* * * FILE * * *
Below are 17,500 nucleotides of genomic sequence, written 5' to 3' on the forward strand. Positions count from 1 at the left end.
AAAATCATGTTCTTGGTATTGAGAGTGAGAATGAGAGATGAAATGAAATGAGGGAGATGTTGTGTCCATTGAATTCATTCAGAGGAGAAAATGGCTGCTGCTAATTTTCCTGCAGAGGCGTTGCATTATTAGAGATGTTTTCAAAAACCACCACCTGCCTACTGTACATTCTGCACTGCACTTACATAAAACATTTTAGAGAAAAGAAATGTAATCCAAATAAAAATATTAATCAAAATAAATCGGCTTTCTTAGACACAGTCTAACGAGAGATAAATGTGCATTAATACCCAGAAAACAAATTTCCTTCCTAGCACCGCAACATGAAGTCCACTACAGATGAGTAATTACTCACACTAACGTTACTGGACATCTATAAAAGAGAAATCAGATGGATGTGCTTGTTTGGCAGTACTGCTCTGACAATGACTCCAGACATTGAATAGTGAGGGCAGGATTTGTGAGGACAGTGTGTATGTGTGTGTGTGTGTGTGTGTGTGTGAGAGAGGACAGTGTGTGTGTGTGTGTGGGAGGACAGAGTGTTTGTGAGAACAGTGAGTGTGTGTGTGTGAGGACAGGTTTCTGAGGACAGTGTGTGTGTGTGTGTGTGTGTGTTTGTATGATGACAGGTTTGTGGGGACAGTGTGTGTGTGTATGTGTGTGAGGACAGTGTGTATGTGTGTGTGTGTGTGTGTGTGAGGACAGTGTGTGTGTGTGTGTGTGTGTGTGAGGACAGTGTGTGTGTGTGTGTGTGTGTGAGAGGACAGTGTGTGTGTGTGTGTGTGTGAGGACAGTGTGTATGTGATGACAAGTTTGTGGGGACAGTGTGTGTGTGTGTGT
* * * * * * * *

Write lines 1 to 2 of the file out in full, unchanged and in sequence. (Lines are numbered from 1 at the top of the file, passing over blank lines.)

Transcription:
Below are 17,500 nucleotides of genomic sequence, written 5' to 3' on the forward strand. Positions count from 1 at the left end.
AAAATCATGTTCTTGGTATTGAGAGTGAGAATGAGAGATGAAATGAAATGAGGGAGATGTTGTGTCCATTGAATTCATTCAGAGGAGAAAATGGCTGCTGCTAATTTTCCTGCAGAGGCGTTGCATTATTAGAGATGTTTTCAAAAACCACCACCTGCCTACTGTACATTCTGCACTGCACTTACATAAAACATTTTAGAGAAAAGAAATGTAATCCAAATAAAAATATTAATCAAAATAAATCGGCTTTCTTAGACACAGTCTAACGAGAGATAAATGTGCATTAATACCCAGAAAACAAATTTCCTTCCTAGCACCGCAACATGAAGTCCACTACAGATGAGTAATTACTCACACTAACGTTACTGGACATCTATAAAAGAGAAATCAGATGGATGTGCTTGTTTGGCAGTACTGCTCTGACAATGACTCCAGACATTGAATAGTGAGGGCAGGATTTGTGAGGACAGTGTGTATGTGTGTGTGTGTGTGTGTGTGTGTGAGAGAGGACAGTGTGTGTGTGTGTGTGGGAGGACAGAGTGTTTGTGAGAACAGTGAGTGTGTGTGTGTGAGGACAGGTTTCTGAGGACAGTGTGTGTGTGTGTGTGTGTGTGTTTGTATGATGACAGGTTTGTGGGGACAGTGTGTGTGTGTATGTGTGTGAGGACAGTGTGTATGTGTGTGTGTGTGTGTGTGTGAGGACAGTGTGTGTGTGTGTGTGTGTGTGTGAGGACAGTGTGTGTGTGTGTGTGTGTGTGAGAGGACAGTGTGTGTGTGTGTGTGTGTGAGGACAGTGTGTATGTGATGACAAGTTTGTGGGGACAGTGTGTGTGTGTGTGT